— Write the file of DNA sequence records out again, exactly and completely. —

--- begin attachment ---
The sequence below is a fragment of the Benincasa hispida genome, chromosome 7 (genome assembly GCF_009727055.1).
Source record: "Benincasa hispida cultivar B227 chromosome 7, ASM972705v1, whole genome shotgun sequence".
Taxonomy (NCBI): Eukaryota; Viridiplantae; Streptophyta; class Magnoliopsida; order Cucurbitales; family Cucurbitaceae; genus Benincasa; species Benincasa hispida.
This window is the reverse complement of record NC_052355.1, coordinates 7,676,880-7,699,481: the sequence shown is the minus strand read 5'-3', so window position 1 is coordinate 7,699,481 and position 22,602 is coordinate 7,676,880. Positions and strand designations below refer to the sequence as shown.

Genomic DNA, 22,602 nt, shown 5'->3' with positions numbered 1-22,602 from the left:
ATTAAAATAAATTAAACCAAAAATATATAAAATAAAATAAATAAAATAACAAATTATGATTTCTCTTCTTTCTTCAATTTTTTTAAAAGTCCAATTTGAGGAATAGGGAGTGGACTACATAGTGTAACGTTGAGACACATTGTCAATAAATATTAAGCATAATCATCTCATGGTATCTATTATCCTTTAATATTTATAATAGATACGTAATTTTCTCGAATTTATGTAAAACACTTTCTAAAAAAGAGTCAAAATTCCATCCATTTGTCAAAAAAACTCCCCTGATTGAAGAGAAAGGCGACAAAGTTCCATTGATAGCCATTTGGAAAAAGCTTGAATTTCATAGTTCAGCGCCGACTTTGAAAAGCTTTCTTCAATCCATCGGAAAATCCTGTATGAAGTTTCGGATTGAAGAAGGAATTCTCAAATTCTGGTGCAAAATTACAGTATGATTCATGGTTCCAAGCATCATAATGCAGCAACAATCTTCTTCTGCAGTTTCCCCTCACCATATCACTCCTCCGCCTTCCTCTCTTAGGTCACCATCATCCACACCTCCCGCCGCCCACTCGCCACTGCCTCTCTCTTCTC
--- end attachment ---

The sequence below is a fragment of the Benincasa hispida genome, chromosome 7 (genome assembly GCF_009727055.1).
Source record: "Benincasa hispida cultivar B227 chromosome 7, ASM972705v1, whole genome shotgun sequence".
Taxonomy (NCBI): Eukaryota; Viridiplantae; Streptophyta; class Magnoliopsida; order Cucurbitales; family Cucurbitaceae; genus Benincasa; species Benincasa hispida.
This window is the reverse complement of record NC_052355.1, coordinates 7,676,880-7,699,481: the sequence shown is the minus strand read 5'-3', so window position 1 is coordinate 7,699,481 and position 22,602 is coordinate 7,676,880. Positions and strand designations below refer to the sequence as shown.

Genomic DNA, 22,602 nt, shown 5'->3' with positions numbered 1-22,602 from the left:
ATTAAAATAAATTAAACCAAAAATATATAAAATAAAATAAATAAAATAACAAATTATGATTTCTCTTCTTTCTTCAATTTTTTTAAAAGTCCAATTTGAGGAATAGGGAGTGGACTACATAGTGTAACGTTGAGACACATTGTCAATAAATATTAAGCATAATCATCTCATGGTATCTATTATCCTTTAATATTTATAATAGATACGTAATTTTCTCGAATTTATGTAAAACACTTTCTAAAAAAGAGTCAAAATTCCATCCATTTGTCAAAAAAACTCCCCTGATTGAAGAGAAAGGCGACAAAGTTCCATTGATAGCCATTTGGAAAAAGCTTGAATTTCATAGTTCAGCGCCGACTTTGAAAAGCTTTCTTCAATCCATCGGAAAATCCTGTATGAAGTTTCGGATTGAAGAAGGAATTCTCAAATTCTGGTGCAAAATTACAGTATGATTCATGGTTCCAAGCATCATAATGCAGCAACAATCTTCTTCTGCAGTTTCCCCTCACCATATCACTCCTCCGCCTTCCTCTCTTAGGTCACCATCATCCACACCTCCCGCCGCCCACTCGCCACTGCCTCTCTCTTCTC